In his first address to the UN General Assembly, President Obama called for “a new era of engagement based on mutual interest and mutual respect.” Greater international cooperation is necessary, he argued, to achieve four key pillars: non-proliferation and disarmament; the promotion of peace and security; the preservation of our planet; and a global economy that advances opportunity for all people.
That the first pillar was nonproliferation and disarmament demonstrates the President’s belief that nuclear proliferation poses the greatest threat to U.S. and global security and his commitment to reestablishing U.S leadership on reducing nuclear dangers. He noted that the threat of the spread of nuclear weapons to additional states demands that we act, lest we “invite nuclear arms races in every region, and the prospect of wars and acts of terror on a scale that we can hardly imagine.”
To reduce nuclear dangers the President pledged that America
will pursue a new agreement with Russia to substantially reduce our strategic warheads and launchers. We will move forward with ratification of the Test Ban Treaty, and work with others to bring the treaty into force so that nuclear testing is permanently prohibited. We will complete a Nuclear Posture Review that opens the door to deeper cuts and reduces the role of nuclear weapons. And we will call upon countries to begin negotiations in January on a treaty to end the production of fissile material for weapons.
My key takeaways from the speech were:
1. While reducing nuclear dangers will require U.S. leadership, it is not something the U.S. can achieve on its own. Though oft-repeated, this is not a trivial insight: Preventing the further spread of nuclear weapons demands that the U.S. cooperate with others.
2. Obama explicitly mentioned the Nuclear Posture Review, noting that it will “open [sic] the door to deeper cuts and reduce [sic] the role of nuclear weapons.” As Joe Cirincione notes, the Defense Department will almost certainly take note of this pledge. But does this mean that the NPR will state that the U.S. can maintain its security with 1,000 total nuclear weapons? Assert clearly and unequivocally that the only purpose of nuclear weapons is to deter and perhaps respond to the use of nuclear weapons? Affirm that the U.S. does not need to design and build new nuclear weapons to maintain its deterrent? There’s no reason why it shouldn’t, but all that, including how Obama will react if it doesn’t, remains to be seen.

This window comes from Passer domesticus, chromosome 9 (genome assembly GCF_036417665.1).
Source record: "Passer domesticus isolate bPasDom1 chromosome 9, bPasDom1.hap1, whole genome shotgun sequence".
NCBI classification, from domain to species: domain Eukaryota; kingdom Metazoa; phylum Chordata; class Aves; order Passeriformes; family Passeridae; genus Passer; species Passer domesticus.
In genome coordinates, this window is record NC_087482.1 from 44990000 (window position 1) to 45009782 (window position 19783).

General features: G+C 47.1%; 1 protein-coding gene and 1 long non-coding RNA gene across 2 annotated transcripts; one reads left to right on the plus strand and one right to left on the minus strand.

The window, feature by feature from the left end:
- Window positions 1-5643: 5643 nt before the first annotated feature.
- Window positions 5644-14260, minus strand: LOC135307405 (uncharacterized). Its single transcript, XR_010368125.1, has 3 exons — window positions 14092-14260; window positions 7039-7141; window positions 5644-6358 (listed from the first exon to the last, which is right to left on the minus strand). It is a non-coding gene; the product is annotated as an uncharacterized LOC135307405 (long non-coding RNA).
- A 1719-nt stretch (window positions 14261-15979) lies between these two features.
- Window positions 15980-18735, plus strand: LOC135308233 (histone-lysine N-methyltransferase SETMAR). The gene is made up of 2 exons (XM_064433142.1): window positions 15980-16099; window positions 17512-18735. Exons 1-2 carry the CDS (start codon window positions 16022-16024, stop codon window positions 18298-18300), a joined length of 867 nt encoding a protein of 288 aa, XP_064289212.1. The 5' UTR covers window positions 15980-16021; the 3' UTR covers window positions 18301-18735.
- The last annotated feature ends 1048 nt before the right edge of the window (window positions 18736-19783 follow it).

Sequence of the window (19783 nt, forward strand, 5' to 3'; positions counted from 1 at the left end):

3. Like the Prague speech, Obama’s UN General Assembly address failed to mention that the growing threat posed by the spread of nuclear weapons has caused some very hawkish Republicans to endorse the goal of a world free of nuclear weapons. Why the omission? I realize that both speeches have been delivered in front of an international audience, but by invoking the famous Wall Street Journal Op-Ed(s) by George P. Shultz, William J. Perry, Henry A. Kissinger, and Sam Nunn, Obama could reinforce his right flank against charges that his ambitious nuclear agenda is naive, dangerous, etc.
4. Obama rightly notes that “We know the future will be forged by deeds and not simply words. Speeches alone will not solve our problems — it will take persistent action.” Such actions have already been set in motion (see the START follow-on talks) and it’s doubly encouraging that the President plans to take further action over the course of the next two days.